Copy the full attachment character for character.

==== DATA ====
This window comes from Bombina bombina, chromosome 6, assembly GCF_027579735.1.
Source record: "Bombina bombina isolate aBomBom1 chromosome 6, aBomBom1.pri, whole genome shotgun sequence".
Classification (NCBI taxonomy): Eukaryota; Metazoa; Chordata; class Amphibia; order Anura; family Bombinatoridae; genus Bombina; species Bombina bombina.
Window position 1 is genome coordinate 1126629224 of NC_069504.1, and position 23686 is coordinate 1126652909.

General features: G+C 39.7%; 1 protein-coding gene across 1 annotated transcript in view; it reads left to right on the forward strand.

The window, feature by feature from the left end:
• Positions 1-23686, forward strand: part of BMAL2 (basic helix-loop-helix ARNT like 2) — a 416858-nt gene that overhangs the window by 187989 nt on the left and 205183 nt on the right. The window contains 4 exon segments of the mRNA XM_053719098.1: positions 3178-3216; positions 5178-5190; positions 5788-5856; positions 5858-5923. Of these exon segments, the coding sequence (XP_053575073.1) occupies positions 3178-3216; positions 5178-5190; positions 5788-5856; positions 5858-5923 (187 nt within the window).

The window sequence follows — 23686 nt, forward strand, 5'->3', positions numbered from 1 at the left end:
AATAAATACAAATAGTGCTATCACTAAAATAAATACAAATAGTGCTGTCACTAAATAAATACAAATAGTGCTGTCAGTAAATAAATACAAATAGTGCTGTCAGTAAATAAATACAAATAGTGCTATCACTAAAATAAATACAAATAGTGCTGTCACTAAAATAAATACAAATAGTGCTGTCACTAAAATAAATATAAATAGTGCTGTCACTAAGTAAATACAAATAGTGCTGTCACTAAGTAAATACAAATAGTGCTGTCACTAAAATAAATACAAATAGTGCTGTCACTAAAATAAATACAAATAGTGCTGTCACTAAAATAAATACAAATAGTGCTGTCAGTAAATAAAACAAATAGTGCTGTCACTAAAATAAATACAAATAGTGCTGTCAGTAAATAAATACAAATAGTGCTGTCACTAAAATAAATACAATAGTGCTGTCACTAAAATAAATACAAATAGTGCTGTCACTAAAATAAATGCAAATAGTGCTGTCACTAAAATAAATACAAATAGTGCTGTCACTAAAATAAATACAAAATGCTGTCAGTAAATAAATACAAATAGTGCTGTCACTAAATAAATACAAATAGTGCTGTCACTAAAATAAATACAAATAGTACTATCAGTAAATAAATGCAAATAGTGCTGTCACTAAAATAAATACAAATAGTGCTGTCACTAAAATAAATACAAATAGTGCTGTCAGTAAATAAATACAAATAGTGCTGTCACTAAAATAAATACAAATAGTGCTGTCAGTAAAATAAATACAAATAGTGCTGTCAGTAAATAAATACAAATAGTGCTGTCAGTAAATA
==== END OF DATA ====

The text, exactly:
This window comes from Bombina bombina, chromosome 6, assembly GCF_027579735.1.
Source record: "Bombina bombina isolate aBomBom1 chromosome 6, aBomBom1.pri, whole genome shotgun sequence".
Classification (NCBI taxonomy): Eukaryota; Metazoa; Chordata; class Amphibia; order Anura; family Bombinatoridae; genus Bombina; species Bombina bombina.
Window position 1 is genome coordinate 1126629224 of NC_069504.1, and position 23686 is coordinate 1126652909.

General features: G+C 39.7%; 1 protein-coding gene across 1 annotated transcript in view; it reads left to right on the forward strand.

The window, feature by feature from the left end:
• Positions 1-23686, forward strand: part of BMAL2 (basic helix-loop-helix ARNT like 2) — a 416858-nt gene that overhangs the window by 187989 nt on the left and 205183 nt on the right. The window contains 4 exon segments of the mRNA XM_053719098.1: positions 3178-3216; positions 5178-5190; positions 5788-5856; positions 5858-5923. Of these exon segments, the coding sequence (XP_053575073.1) occupies positions 3178-3216; positions 5178-5190; positions 5788-5856; positions 5858-5923 (187 nt within the window).

The window sequence follows — 23686 nt, forward strand, 5'->3', positions numbered from 1 at the left end:
AATAAATACAAATAGTGCTATCACTAAAATAAATACAAATAGTGCTGTCACTAAATAAATACAAATAGTGCTGTCAGTAAATAAATACAAATAGTGCTGTCAGTAAATAAATACAAATAGTGCTATCACTAAAATAAATACAAATAGTGCTGTCACTAAAATAAATACAAATAGTGCTGTCACTAAAATAAATATAAATAGTGCTGTCACTAAGTAAATACAAATAGTGCTGTCACTAAGTAAATACAAATAGTGCTGTCACTAAAATAAATACAAATAGTGCTGTCACTAAAATAAATACAAATAGTGCTGTCACTAAAATAAATACAAATAGTGCTGTCAGTAAATAAAACAAATAGTGCTGTCACTAAAATAAATACAAATAGTGCTGTCAGTAAATAAATACAAATAGTGCTGTCACTAAAATAAATACAATAGTGCTGTCACTAAAATAAATACAAATAGTGCTGTCACTAAAATAAATGCAAATAGTGCTGTCACTAAAATAAATACAAATAGTGCTGTCACTAAAATAAATACAAAATGCTGTCAGTAAATAAATACAAATAGTGCTGTCACTAAATAAATACAAATAGTGCTGTCACTAAAATAAATACAAATAGTACTATCAGTAAATAAATGCAAATAGTGCTGTCACTAAAATAAATACAAATAGTGCTGTCACTAAAATAAATACAAATAGTGCTGTCAGTAAATAAATACAAATAGTGCTGTCACTAAAATAAATACAAATAGTGCTGTCAGTAAAATAAATACAAATAGTGCTGTCAGTAAATAAATACAAATAGTGCTGTCAGTAAATA